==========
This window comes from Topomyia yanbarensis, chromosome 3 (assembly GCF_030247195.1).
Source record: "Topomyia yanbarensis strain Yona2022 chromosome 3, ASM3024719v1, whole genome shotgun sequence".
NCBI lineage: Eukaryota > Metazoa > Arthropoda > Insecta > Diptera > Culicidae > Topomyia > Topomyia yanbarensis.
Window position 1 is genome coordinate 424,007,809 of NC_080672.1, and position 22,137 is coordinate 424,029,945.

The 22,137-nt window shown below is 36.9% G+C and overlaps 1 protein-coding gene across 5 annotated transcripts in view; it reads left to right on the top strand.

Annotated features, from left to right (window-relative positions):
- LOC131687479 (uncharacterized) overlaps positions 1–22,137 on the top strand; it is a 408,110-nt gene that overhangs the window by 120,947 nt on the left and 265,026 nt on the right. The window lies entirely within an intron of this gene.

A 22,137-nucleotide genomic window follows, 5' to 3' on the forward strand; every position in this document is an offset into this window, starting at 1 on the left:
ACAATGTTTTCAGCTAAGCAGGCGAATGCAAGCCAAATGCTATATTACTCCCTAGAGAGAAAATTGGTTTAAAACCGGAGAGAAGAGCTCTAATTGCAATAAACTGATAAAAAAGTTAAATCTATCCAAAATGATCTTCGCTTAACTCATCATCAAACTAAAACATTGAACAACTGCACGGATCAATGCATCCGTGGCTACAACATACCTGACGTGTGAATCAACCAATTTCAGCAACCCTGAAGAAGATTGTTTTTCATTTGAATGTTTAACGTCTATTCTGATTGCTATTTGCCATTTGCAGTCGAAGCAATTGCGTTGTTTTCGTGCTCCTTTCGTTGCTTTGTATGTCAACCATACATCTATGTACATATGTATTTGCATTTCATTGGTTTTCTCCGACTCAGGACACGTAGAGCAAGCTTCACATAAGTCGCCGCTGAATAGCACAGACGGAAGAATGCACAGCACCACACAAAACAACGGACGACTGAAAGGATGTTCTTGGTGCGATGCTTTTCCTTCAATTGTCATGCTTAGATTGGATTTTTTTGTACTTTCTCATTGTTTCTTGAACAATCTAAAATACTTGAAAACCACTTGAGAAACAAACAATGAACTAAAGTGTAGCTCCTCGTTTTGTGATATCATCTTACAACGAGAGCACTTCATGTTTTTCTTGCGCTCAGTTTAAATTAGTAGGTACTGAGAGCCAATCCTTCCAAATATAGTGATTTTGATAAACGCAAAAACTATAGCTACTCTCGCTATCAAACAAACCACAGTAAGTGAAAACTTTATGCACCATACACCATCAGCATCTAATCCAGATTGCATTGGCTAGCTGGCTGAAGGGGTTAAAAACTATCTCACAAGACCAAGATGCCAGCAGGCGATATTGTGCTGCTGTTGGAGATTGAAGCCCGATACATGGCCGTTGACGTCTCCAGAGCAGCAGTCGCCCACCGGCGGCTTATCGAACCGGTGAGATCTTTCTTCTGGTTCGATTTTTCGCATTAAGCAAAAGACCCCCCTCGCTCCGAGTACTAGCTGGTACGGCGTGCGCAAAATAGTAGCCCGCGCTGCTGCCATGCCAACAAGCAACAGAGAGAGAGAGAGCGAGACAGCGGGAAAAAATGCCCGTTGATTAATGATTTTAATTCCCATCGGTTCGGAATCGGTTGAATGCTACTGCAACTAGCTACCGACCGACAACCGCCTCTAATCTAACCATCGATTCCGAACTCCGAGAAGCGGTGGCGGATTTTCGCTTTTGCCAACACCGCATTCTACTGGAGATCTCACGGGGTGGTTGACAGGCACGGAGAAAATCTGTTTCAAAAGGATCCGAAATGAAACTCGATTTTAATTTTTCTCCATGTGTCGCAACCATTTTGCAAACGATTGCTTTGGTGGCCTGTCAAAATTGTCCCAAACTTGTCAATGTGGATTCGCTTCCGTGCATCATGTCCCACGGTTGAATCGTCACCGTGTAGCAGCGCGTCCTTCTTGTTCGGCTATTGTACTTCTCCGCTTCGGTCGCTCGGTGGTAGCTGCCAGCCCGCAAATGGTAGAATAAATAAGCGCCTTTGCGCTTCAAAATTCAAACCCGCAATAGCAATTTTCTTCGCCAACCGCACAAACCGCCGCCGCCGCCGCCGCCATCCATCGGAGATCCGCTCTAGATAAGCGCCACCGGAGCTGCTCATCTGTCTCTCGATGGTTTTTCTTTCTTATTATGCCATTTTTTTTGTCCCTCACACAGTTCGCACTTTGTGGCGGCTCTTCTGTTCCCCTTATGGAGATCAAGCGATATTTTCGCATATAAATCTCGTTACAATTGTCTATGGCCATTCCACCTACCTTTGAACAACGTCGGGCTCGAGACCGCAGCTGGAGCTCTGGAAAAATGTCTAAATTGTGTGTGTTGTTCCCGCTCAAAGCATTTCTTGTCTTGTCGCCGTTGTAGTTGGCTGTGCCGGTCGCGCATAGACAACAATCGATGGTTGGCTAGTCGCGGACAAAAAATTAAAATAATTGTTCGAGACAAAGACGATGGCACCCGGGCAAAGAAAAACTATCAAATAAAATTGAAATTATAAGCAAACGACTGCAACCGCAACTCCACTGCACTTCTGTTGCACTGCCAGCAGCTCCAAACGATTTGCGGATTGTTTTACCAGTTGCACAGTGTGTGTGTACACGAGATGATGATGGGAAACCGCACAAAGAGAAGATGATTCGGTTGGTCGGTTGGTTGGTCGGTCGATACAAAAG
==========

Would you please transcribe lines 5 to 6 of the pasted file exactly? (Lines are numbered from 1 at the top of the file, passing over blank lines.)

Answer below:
The 22,137-nt window shown below is 36.9% G+C and overlaps 1 protein-coding gene across 5 annotated transcripts in view; it reads left to right on the top strand.

Annotated features, from left to right (window-relative positions):